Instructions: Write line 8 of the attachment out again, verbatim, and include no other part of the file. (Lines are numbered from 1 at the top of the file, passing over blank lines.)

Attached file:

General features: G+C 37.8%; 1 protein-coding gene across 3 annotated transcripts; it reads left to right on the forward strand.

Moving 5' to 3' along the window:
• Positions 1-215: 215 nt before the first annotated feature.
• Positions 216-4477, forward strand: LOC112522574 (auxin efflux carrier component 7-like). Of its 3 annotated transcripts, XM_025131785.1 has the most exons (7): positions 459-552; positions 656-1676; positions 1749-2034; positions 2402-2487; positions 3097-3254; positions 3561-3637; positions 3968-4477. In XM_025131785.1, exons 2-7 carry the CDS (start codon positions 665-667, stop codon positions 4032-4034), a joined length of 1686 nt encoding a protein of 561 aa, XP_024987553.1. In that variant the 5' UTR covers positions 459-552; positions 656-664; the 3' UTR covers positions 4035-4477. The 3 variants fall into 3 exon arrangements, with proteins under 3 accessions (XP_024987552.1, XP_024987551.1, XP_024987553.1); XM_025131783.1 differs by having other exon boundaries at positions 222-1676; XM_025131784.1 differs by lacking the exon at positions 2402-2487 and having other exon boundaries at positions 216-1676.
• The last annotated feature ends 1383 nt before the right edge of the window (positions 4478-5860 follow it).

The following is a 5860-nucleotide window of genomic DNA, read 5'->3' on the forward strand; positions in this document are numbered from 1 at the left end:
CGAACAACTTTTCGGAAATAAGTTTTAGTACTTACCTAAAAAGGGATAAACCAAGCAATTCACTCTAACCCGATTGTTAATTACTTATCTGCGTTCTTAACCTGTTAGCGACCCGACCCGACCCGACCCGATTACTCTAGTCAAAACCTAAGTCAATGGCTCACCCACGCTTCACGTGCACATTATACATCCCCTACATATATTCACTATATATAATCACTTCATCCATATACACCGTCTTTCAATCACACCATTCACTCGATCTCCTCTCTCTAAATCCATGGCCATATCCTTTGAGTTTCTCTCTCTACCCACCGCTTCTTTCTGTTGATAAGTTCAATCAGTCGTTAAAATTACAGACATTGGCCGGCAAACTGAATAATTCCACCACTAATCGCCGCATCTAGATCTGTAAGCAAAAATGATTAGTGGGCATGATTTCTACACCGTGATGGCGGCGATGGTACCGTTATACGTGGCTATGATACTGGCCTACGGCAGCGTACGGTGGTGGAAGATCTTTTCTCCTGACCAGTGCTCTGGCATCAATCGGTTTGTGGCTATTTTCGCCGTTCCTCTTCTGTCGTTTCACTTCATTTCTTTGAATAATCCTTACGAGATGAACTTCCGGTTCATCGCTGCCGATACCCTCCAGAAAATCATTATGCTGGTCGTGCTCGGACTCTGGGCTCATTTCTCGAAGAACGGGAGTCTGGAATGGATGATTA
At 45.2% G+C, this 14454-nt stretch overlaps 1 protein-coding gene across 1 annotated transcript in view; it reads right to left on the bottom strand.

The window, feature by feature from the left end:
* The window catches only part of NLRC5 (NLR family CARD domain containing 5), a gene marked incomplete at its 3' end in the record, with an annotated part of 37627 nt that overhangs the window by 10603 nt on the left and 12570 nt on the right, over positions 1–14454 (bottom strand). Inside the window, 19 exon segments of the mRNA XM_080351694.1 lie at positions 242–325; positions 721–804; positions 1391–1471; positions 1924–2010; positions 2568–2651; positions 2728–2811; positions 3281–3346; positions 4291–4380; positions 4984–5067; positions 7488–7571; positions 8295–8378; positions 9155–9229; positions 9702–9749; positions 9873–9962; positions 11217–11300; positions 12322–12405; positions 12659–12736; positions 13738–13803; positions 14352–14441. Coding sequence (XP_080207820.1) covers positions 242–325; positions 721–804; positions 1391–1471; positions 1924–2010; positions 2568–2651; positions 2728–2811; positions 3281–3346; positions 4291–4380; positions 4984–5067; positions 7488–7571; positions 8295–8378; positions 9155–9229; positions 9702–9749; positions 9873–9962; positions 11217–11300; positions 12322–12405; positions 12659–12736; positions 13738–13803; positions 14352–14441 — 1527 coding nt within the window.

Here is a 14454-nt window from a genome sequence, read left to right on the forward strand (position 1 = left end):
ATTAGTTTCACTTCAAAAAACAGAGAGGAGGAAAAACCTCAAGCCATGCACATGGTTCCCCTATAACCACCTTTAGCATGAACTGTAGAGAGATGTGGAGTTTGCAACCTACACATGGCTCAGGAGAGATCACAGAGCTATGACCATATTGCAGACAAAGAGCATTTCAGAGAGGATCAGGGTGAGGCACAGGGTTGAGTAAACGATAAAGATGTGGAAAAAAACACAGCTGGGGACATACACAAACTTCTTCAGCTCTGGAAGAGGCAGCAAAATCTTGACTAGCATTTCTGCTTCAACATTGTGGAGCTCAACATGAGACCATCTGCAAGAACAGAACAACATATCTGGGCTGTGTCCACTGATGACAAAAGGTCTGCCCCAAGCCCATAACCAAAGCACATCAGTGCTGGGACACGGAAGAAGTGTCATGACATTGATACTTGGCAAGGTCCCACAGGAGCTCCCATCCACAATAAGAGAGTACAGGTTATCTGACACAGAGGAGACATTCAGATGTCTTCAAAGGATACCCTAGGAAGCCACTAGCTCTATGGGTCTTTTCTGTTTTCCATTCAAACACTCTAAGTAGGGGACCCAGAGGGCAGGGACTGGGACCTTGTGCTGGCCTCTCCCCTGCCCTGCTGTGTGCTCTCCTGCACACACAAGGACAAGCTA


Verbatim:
At 45.2% G+C, this 14454-nt stretch overlaps 1 protein-coding gene across 1 annotated transcript in view; it reads right to left on the bottom strand.